The Enviable Position of Singaporeans

"Having an appreciating asset is certainly better than not owning anything. Fifty years of continuous progress and compulsory saving through the Central Provident Fund and home ownership have put Singaporean families in an enviable position as compared to their counterparts in almost every other country. This is a legacy which we should appreciate and treasure.

Listen up Singaporeans. If you think you own your HDB flat, you don't. You really don't. The government has already admitted that the value of your HDB flats will be zero at the end of your 99 year lease. If you still would like to think that you are owning something, all that you own is a depreciating asset like owning a car in Singapore.

Would you believe it is possible to make money buying and selling a vehicle in Singapore? I did. When I bought 2005 Renault Kangoo 4 years old in 2009, it had 6 years COE left then. I paid $14,500 for it. I used it for work for the next 2 years. In mid 2011, I sold the van for $15,000 because in my preparation to move overseas. Though insignificant, I still made a profit on this deal, which is generally inconceivable because as a rule of thumb, everyone knows you lose money the moment you buy a depreciating asset like a car. How did I make a profit on that? Raising COE. During my 2 year ownership of the vehicle, COE prices spiked. Thus by the time I was selling it, I was able to recoup much of my vehicle depreciation and even make a small profit on it. Does this mean a car is an appreciating asset? Definitely not. Clearly, I was just lucky buy it at the right time.

Am I suggesting a HDB flat is a depreciating asset like owning a car in Singapore. Yes. The key difference is a 99 year lease is way longer than a 10 year COE. So there are more chances for owners to land themselves at the right place, right time to profit from their leases transfer. Remember, it was the COE appreciation that made money for me. When you make money from selling a HDB flat, your profit comes from transferring your lease ownership that appreciates faster than its yearly depreciation to your buyer. The yearly depreciation of your flat is constant but the appreciation is subjected to valuation by buyers in the open market. One reason why the value of your HDB flat has been rising is the demand/supply equilibrium is tilted towards demand. I've explain how demand has been controlled by the HDB in the previous post [link] by implementing the BTO scheme. The second reason is the illogical behavior of HDB buyers in the open market.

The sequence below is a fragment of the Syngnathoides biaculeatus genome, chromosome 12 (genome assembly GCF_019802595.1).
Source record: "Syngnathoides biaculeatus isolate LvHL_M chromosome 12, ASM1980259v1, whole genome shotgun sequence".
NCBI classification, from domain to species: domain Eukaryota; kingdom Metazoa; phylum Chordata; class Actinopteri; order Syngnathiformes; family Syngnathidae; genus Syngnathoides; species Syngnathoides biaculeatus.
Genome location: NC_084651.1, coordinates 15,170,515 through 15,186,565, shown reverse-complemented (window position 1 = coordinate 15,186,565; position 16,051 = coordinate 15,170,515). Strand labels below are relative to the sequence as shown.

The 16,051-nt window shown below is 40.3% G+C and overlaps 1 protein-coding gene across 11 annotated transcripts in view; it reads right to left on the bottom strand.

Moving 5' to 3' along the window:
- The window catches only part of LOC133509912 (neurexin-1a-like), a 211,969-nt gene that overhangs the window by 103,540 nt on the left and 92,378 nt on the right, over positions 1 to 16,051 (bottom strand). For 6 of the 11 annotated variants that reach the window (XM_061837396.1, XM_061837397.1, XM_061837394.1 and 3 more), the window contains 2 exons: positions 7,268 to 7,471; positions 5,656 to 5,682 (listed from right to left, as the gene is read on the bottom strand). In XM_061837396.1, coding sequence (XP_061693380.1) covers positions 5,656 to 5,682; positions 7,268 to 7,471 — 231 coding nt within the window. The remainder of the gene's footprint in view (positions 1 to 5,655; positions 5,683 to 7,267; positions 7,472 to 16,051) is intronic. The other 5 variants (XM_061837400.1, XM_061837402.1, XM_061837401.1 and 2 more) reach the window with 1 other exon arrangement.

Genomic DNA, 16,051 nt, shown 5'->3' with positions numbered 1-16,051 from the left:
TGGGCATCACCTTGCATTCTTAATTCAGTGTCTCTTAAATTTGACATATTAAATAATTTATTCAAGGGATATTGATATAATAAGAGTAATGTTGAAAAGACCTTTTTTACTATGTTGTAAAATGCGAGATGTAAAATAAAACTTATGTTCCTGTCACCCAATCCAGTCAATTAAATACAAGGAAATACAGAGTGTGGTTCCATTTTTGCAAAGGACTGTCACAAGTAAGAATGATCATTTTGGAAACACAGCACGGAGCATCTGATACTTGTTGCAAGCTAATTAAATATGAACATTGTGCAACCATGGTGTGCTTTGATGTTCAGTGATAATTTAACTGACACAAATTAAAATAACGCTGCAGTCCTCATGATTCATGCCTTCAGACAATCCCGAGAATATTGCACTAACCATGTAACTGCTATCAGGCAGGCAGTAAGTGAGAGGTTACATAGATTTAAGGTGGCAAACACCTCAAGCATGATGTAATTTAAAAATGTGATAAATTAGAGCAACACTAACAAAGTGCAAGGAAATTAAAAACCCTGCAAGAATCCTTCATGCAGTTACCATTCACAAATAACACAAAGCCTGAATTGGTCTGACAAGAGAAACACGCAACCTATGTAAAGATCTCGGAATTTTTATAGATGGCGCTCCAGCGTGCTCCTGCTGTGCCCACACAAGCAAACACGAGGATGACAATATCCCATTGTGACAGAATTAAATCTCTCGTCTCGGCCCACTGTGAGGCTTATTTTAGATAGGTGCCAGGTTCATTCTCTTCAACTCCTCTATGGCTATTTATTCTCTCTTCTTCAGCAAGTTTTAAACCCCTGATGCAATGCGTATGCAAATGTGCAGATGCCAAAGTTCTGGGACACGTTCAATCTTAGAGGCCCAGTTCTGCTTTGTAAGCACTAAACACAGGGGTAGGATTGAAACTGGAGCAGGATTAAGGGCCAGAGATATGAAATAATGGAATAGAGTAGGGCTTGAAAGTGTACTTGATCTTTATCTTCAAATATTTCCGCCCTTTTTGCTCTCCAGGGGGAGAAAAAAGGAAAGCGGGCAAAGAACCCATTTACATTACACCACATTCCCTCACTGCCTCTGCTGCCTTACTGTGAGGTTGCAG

Many Singaporeans do not factor in depreciation of the HDB flat. Many have no qualms buying a 40 year old HDB flat, paying the same price of its 20 year newer counterpart on the opposite street. One reason is that most of us will not live in the house for more than 50 years. We will never live to see the end of our 99 year lease. Still, it doesn't make any sense. Would you be paying the same price for a 2 and 5 year old car because you will be selling them at the 7th year? No way. That is because no buyer is going to pay you the same price for an older car. Why are flat buyers willing to pay premium prices for a very old flat then? Most of us still think the government will bail us out in the end. Due to the fact it has been done before, we believe the government will give us a good 'en bloc' package or a good placing in a SERS somewhere at great price. Trading in or whatsoever. That might have been a possibility when old flats were few and far between. Remember what they said about the problems of an aging population, where a large percentage of the population ages and the working population is insufficient to support them? Think about what happens when the bulk of our flats are aging. To date, there is no talk about addressing the problem. What  we can be cock sure about, HDB will expect their lease holders to honour the contract. The next generation be given nothing for a flat that we think will be worth more than a million today.

Khaw called this arrangement "an appreciating asset" and is "certainly better than not owning anything." He isn't wrong, if we play our cards right. But bear in mind that amazing housing bull run in the 2010s happens once in a blue moon. It will be a folly to expect our flats to give a similar performance in the near future. Currently, what we are doing is playing musical chairs in an illogical market with a clear advantage - we know when the music is going to stop. But for the poor sods of the next generation, they will be left holding the bag when the party ends. 

Sure, I can agree with Khaw that Singaporean families are in an enviable position as compared to their counterparts in every other country. That explains why so many foreigners have tried gotten a Singapore citizenships, a HDB flat, profited, renounced their citizenships, take the money home to pay up for their 2 houses with change to spare, 1 house to live in, 1 house to rent out. Meanwhile, Singaporeans are trapped in their highly valued flats, with CPF below the minimum sum, nothing to withdraw at retirement age. An enviable position indeed.


  1. That's why 65% to 70% for the white undies.

  2. Some places on this earth are for people who cannot tell the difference between freehold and leasehold.